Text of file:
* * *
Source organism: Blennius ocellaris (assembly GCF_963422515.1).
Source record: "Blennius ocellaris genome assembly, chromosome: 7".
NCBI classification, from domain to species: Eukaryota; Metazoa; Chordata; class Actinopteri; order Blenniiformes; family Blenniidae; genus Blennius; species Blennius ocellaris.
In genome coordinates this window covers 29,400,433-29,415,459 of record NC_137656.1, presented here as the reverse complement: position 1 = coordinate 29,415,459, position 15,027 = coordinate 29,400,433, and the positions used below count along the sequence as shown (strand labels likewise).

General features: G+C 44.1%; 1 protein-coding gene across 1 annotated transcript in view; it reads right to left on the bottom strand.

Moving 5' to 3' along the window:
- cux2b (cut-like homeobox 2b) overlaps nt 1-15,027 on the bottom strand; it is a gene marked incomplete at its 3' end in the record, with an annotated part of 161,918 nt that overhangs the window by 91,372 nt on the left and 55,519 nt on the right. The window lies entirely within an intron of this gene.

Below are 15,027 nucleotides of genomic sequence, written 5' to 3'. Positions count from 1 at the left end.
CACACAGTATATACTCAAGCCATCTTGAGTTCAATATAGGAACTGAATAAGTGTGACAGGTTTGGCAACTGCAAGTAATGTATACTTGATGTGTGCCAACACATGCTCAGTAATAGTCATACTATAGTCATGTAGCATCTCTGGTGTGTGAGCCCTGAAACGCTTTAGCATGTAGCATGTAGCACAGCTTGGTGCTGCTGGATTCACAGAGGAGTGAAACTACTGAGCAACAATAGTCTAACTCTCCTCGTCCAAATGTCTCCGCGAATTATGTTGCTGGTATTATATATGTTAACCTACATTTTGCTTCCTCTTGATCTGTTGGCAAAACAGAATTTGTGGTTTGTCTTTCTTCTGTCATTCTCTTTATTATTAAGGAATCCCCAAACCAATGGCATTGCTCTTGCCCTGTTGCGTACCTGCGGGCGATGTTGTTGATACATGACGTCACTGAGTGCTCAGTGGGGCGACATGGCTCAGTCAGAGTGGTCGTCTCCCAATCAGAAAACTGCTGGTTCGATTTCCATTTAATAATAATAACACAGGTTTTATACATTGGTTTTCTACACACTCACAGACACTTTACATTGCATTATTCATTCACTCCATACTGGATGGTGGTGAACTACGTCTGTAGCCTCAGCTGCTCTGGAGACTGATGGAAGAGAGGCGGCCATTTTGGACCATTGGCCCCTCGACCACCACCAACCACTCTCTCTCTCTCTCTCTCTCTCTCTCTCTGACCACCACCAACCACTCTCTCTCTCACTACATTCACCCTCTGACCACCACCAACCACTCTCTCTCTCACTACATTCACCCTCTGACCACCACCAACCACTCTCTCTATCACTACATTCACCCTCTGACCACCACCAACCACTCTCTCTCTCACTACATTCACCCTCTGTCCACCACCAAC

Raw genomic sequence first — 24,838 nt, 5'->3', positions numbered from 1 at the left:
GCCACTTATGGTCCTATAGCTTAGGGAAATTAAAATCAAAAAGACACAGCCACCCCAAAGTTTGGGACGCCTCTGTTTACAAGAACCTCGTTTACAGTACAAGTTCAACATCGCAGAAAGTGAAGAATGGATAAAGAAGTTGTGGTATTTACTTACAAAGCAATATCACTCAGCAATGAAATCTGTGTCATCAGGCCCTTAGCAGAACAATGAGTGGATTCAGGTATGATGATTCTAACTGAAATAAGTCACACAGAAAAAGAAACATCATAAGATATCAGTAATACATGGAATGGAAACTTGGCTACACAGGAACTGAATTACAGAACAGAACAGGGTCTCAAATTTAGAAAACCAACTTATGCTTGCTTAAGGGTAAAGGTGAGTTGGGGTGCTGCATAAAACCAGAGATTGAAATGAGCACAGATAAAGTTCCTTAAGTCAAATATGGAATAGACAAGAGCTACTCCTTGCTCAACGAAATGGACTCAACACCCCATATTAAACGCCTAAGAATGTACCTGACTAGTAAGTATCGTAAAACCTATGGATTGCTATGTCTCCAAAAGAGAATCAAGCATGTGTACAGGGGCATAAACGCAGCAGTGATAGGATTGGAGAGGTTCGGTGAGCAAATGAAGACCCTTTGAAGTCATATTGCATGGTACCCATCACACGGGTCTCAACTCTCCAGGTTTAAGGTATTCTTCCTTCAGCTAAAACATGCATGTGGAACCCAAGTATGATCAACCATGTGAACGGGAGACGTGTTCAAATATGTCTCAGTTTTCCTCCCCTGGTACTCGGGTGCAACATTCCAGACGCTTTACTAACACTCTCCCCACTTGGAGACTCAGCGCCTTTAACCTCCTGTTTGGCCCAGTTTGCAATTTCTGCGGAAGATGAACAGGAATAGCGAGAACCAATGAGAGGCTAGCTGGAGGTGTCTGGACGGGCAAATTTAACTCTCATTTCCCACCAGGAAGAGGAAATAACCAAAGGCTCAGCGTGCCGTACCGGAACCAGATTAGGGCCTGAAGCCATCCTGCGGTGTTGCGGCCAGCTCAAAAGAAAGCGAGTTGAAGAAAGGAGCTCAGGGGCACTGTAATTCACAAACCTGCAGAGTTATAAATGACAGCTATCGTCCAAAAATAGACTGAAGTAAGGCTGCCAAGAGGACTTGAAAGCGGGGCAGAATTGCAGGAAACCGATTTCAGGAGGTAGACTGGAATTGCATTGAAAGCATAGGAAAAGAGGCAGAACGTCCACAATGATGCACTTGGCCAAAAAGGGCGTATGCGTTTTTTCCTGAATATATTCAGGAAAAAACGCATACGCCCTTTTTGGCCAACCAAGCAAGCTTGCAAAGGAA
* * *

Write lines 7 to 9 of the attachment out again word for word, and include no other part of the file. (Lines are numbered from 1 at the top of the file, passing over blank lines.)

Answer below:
- cux2b (cut-like homeobox 2b) overlaps nt 1-15,027 on the bottom strand; it is a gene marked incomplete at its 3' end in the record, with an annotated part of 161,918 nt that overhangs the window by 91,372 nt on the left and 55,519 nt on the right. The window lies entirely within an intron of this gene.

Below are 15,027 nucleotides of genomic sequence, written 5' to 3'. Positions count from 1 at the left end.
CACACAGTATATACTCAAGCCATCTTGAGTTCAATATAGGAACTGAATAAGTGTGACAGGTTTGGCAACTGCAAGTAATGTATACTTGATGTGTGCCAACACATGCTCAGTAATAGTCATACTATAGTCATGTAGCATCTCTGGTGTGTGAGCCCTGAAACGCTTTAGCATGTAGCATGTAGCACAGCTTGGTGCTGCTGGATTCACAGAGGAGTGAAACTACTGAGCAACAATAGTCTAACTCTCCTCGTCCAAATGTCTCCGCGAATTATGTTGCTGGTATTATATATGTTAACCTACATTTTGCTTCCTCTTGATCTGTTGGCAAAACAGAATTTGTGGTTTGTCTTTCTTCTGTCATTCTCTTTATTATTAAGGAATCCCCAAACCAATGGCATTGCTCTTGCCCTGTTGCGTACCTGCGGGCGATGTTGTTGATACATGACGTCACTGAGTGCTCAGTGGGGCGACATGGCTCAGTCAGAGTGGTCGTCTCCCAATCAGAAAACTGCTGGTTCGATTTCCATTTAATAATAATAACACAGGTTTTATACATTGGTTTTCTACACACTCACAGACACTTTACATTGCATTATTCATTCACTCCATACTGGATGGTGGTGAACTACGTCTGTAGCCTCAGCTGCTCTGGAGACTGATGGAAGAGAGGCGGCCATTTTGGACCATTGGCCCCTCGACCACCACCAACCACTCTCTCTCTCTCTCTCTCTCTCTCTCTCTGACCACCACCAACCACTCTCTCTCTCACTACATTCACCCTCTGACCACCACCAACCACTCTCTCTCTCACTACATTCACCCTCTGACCACCACCAACCACTCTCTCTATCACTACATTCACCCTCTGACCACCACCAACCACTCTCTCTCTCACTACATTCACCCTCTGTCCACCACCAAC